Honolulu, squeaky-clean tropical tourist trap and ungodly expensive place to live, has a homelessness problem. Or, more accurately, Honolulu has a problem with homelessness.

Over the past several years, the Hawaiian metropolis has seen a dramatic rise — as much as 32 percent, according to the New York Times — in the number of people living on city streets. Some are transient “snowbirds” from the rainy Pacific Northwest; some are natives struggling with the city’s exorbitant cost of living; some simply have no where else to go.

Regardless of the circumstances that have put these individuals on the street, the reaction of Honolulu officials to their increased presence has been, well, largely combative.

Eschewing a more benevolent approach that's been embraced by other cities, Honolulu has all but declared all-out war on the homeless with highly controversial campaigns — crackdowns, really — that aim to sweep the city’s homeless population under the proverbial rug (or completely off the island of Oahu) instead of help individuals living on the street transition into more secure living situations. In a city when enforcement outweighs housing, there will be no sitting, standing, lying down or loitering for Honolulu’s homeless, particularly those who have gravitated toward tourist-heavy Waikiki and Chinatown. There will be no existing

While Honolulu officials are very much within their rights to be concerned about the economic impact that a surging homeless population can have on their island paradise’s well-oiled tourism machine, the approach to improving the situation has been largely devoid of even the slightest trace of compassion.

A new initiative from Honolulu-based architecture firm Group 70 International, however, is overflowing with compassion — with a wee bit of irony thrown in for good measure. Working with Jun Yang, executive director of the Honolulu Office of Housing, Group 70 International’s Ma Ry Kim is heading up the effort to transform a quintet of decommissioned city buses, previously used to shuttle tourists around town, into a fleet of roving shelters where those living on the streets can turn to when in need of a hot shower, a decent meal or, most importantly, a safe place to hunker down for the night.

Just a few years ago, city buses — specifically city bus stops — and Honolulu’s homeless population weren’t exactly simpatico. In 2011, an experimental effort to dissuade homeless people from camping out at bus stops backfired when it was discovered that new “leaning” benches installed to replace conventional bus stop benches repelled everyone, particularly elderly bus patrons.

While Honolulu’s homeless and bus shelters are still on shaky terms, in the near future the buses themselves could be considered places of refuge, sanctuary in their post-service afterlives.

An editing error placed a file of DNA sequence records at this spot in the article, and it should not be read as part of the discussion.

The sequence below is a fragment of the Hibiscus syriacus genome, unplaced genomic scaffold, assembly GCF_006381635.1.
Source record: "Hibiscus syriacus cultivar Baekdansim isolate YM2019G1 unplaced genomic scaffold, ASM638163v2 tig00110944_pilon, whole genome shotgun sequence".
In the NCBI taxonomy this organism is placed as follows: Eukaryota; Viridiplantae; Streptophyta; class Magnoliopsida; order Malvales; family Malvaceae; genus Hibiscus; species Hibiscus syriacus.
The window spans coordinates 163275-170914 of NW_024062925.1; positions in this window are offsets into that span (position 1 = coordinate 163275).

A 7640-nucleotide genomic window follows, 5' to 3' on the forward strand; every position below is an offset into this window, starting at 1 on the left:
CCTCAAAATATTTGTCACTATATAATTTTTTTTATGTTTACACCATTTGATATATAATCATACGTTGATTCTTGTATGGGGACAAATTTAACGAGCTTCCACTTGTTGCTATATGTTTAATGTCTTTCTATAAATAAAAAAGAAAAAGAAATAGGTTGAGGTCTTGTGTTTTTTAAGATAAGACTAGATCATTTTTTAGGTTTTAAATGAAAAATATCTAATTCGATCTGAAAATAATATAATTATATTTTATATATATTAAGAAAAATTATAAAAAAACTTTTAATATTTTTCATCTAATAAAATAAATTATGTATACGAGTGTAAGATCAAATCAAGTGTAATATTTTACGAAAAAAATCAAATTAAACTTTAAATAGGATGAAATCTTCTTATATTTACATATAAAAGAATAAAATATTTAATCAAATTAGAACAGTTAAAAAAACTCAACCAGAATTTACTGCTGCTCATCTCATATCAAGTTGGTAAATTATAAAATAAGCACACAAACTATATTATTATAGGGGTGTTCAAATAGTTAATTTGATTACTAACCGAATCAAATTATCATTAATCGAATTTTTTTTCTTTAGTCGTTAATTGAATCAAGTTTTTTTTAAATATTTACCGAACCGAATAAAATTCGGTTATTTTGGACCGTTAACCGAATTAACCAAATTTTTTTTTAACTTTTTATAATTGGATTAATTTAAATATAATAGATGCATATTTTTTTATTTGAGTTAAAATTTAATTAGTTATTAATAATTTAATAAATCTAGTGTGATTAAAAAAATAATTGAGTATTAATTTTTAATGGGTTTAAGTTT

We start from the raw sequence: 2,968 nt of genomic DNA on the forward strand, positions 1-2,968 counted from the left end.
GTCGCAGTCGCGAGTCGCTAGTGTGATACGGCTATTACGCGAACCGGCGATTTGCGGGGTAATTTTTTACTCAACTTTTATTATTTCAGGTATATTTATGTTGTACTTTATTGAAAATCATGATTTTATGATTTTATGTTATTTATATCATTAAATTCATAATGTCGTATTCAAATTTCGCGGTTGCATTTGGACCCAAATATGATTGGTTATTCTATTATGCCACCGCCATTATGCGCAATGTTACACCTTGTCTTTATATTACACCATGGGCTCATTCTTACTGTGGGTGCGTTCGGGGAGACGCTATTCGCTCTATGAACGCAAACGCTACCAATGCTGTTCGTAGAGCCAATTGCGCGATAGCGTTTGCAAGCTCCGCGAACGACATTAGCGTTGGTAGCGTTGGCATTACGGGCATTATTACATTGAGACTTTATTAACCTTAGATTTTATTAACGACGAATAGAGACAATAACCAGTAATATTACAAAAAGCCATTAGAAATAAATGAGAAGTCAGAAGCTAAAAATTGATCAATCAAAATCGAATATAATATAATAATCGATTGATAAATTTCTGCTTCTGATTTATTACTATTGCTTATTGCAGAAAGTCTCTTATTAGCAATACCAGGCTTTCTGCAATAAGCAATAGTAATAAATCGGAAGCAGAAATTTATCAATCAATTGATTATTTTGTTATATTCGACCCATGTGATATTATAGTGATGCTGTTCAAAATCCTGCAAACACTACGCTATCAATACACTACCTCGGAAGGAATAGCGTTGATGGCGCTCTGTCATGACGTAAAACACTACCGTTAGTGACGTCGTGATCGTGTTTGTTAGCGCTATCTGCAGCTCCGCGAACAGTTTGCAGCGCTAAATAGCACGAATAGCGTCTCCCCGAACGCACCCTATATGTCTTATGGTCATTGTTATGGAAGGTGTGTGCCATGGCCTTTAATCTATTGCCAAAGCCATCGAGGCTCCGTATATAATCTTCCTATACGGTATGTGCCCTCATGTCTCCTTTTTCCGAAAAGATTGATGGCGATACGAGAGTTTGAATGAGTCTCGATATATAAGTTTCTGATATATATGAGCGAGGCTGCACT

Hawaii News Now - KGMB and KHNL

“The idea is to convert them into living, sleeping, showering, recreational facilities," elaborates Kim to Hawaii News Now. “The entire design is based on the premise that you could walk in to a hardware store, buy everything you need in one go and build everything with no trade skills.”

Kim goes on to explain that instead of each bus being converted into a self-contained, RV-esque shelter-on-wheels, each will serve a specific purpose. “We're fitting some out to be bathrooms and showers, we're fitting some out to be sleeping areas, and the design completely folds away like a little Japanese tatami mat." 

Materials for the buses-turned-shelters will be largely donated. At this point,  some important logistics still need to be ironed out including who exactly will operate the fleet. It's also unclear where the buses will be deployed.

The inspiration for the initiative came from the work of San Francisco-based nonprofit Lava Mae, which, in 2014, converted one of that city’s old MUNI buses into a mobile bathroom outfitted with sinks, showers and commodes as part of a pilot program “Delivering Dignity … One Shower at a Time.”

Kim expects that two of the buses will be fully converted and ready to hit the streets this summer while the entire fleet of five will be in operation by the year’s end.

Along with a slew of other service-based initiatives that aim to help, not stigmatize, the retired bus-turned-shelter scheme is improving Honolulu’s once generally awful approach to dealing with homelessness one life-bettering step at a time.

Via [Huffington Post]

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Matt Hickman ( @mattyhick ) writes about design, architecture and the intersection between the natural world and the built environment.

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